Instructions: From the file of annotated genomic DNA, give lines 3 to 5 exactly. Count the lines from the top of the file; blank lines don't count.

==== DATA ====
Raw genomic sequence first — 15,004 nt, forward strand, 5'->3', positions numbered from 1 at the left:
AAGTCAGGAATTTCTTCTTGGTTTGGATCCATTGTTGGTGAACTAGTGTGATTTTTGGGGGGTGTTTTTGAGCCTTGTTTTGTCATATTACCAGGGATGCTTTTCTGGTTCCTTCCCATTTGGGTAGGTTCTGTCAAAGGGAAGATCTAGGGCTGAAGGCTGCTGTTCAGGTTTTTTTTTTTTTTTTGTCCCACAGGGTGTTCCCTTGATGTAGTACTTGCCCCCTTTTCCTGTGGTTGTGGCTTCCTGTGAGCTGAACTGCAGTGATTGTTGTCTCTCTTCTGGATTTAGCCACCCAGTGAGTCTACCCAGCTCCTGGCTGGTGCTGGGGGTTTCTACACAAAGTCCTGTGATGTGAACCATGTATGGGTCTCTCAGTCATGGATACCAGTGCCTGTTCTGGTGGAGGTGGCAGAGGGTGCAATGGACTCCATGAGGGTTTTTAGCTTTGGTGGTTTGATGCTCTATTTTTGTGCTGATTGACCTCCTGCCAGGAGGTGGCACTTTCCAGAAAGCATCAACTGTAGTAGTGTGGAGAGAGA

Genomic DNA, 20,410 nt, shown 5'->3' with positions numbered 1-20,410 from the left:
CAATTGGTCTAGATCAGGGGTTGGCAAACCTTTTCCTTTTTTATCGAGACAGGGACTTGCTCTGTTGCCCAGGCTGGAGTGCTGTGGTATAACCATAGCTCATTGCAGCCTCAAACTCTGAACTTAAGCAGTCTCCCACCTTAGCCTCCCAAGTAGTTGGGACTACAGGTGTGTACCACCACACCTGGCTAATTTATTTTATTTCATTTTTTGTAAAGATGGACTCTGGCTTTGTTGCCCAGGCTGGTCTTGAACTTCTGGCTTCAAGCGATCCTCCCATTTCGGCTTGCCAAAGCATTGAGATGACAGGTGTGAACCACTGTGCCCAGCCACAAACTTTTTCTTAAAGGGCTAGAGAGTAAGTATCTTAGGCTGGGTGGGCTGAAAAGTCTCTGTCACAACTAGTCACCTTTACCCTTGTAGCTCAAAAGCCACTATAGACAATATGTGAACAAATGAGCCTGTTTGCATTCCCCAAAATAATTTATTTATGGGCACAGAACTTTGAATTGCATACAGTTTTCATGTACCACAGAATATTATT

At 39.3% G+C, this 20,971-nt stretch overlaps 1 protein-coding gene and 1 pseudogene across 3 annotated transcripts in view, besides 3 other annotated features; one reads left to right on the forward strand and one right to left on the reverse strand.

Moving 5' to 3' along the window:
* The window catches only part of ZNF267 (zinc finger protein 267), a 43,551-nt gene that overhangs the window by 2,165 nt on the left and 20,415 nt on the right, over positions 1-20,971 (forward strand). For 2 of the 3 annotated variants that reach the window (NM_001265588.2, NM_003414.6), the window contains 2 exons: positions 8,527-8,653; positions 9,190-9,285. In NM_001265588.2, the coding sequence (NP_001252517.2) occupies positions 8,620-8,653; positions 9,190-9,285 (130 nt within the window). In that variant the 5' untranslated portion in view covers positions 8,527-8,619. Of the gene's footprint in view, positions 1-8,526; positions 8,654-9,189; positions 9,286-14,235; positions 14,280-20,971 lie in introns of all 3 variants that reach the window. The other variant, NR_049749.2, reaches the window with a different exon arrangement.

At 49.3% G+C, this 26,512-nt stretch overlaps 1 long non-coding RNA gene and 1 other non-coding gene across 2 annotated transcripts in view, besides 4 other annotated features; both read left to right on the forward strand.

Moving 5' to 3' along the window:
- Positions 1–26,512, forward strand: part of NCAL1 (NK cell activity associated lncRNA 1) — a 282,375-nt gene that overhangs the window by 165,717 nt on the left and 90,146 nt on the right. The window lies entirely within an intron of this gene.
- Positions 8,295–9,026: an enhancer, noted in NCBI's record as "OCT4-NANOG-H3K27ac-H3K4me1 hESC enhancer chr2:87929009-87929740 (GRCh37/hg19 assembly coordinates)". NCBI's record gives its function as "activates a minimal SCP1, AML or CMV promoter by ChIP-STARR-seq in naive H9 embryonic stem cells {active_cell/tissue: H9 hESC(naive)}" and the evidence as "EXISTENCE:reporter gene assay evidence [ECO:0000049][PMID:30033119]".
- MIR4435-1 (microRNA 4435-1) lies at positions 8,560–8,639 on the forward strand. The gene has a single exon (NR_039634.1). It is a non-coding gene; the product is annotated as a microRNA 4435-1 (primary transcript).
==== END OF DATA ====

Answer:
Genomic DNA, 20,410 nt, shown 5'->3' with positions numbered 1-20,410 from the left:
CAATTGGTCTAGATCAGGGGTTGGCAAACCTTTTCCTTTTTTATCGAGACAGGGACTTGCTCTGTTGCCCAGGCTGGAGTGCTGTGGTATAACCATAGCTCATTGCAGCCTCAAACTCTGAACTTAAGCAGTCTCCCACCTTAGCCTCCCAAGTAGTTGGGACTACAGGTGTGTACCACCACACCTGGCTAATTTATTTTATTTCATTTTTTGTAAAGATGGACTCTGGCTTTGTTGCCCAGGCTGGTCTTGAACTTCTGGCTTCAAGCGATCCTCCCATTTCGGCTTGCCAAAGCATTGAGATGACAGGTGTGAACCACTGTGCCCAGCCACAAACTTTTTCTTAAAGGGCTAGAGAGTAAGTATCTTAGGCTGGGTGGGCTGAAAAGTCTCTGTCACAACTAGTCACCTTTACCCTTGTAGCTCAAAAGCCACTATAGACAATATGTGAACAAATGAGCCTGTTTGCATTCCCCAAAATAATTTATTTATGGGCACAGAACTTTGAATTGCATACAGTTTTCATGTACCACAGAATATTATT

At 39.3% G+C, this 20,971-nt stretch overlaps 1 protein-coding gene and 1 pseudogene across 3 annotated transcripts in view, besides 3 other annotated features; one reads left to right on the forward strand and one right to left on the reverse strand.